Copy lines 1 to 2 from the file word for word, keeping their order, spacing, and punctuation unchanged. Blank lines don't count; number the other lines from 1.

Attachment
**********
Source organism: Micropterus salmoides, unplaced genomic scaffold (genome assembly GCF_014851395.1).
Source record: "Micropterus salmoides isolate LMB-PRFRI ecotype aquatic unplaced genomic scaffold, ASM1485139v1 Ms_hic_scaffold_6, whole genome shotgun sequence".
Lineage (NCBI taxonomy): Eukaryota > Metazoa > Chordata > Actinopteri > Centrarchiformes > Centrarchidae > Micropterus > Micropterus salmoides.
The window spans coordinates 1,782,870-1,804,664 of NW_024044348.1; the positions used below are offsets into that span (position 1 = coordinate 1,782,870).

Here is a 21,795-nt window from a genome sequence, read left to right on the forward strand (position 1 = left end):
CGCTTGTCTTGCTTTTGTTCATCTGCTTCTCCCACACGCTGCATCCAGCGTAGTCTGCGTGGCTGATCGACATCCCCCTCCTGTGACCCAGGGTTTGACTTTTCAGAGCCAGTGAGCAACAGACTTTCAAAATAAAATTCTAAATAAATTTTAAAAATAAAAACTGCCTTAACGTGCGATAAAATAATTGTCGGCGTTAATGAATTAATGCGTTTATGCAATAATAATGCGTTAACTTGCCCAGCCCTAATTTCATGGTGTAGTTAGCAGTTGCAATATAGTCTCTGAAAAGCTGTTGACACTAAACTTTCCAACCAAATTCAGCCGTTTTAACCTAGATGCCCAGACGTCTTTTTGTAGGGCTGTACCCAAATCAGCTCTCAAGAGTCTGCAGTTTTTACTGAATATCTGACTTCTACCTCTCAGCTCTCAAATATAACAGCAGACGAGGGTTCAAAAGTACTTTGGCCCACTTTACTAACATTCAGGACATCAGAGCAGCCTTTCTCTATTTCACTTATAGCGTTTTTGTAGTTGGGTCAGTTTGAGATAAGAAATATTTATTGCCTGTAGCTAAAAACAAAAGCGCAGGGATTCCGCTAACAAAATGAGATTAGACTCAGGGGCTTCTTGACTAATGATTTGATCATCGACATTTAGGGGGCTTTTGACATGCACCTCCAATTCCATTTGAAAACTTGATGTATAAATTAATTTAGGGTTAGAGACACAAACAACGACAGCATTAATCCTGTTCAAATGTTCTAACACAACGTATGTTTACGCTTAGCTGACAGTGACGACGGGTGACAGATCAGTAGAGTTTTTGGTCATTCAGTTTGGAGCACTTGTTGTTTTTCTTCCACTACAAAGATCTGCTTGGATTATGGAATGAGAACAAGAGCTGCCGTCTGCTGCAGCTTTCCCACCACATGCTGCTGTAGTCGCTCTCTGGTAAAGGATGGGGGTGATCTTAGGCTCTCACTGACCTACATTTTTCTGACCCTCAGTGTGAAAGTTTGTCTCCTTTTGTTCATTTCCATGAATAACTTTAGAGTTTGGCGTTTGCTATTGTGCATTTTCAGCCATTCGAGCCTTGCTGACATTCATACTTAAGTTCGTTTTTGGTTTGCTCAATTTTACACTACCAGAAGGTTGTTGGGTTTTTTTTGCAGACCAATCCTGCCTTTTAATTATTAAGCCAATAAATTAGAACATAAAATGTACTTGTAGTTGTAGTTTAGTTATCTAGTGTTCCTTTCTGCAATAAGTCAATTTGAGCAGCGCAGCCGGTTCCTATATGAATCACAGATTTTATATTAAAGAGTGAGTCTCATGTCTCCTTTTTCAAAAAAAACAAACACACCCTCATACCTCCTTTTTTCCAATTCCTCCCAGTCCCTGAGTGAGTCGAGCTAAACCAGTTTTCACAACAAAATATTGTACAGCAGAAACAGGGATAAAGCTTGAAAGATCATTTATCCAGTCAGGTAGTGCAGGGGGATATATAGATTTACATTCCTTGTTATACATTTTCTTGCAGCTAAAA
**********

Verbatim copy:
Source organism: Micropterus salmoides, unplaced genomic scaffold (genome assembly GCF_014851395.1).
Source record: "Micropterus salmoides isolate LMB-PRFRI ecotype aquatic unplaced genomic scaffold, ASM1485139v1 Ms_hic_scaffold_6, whole genome shotgun sequence".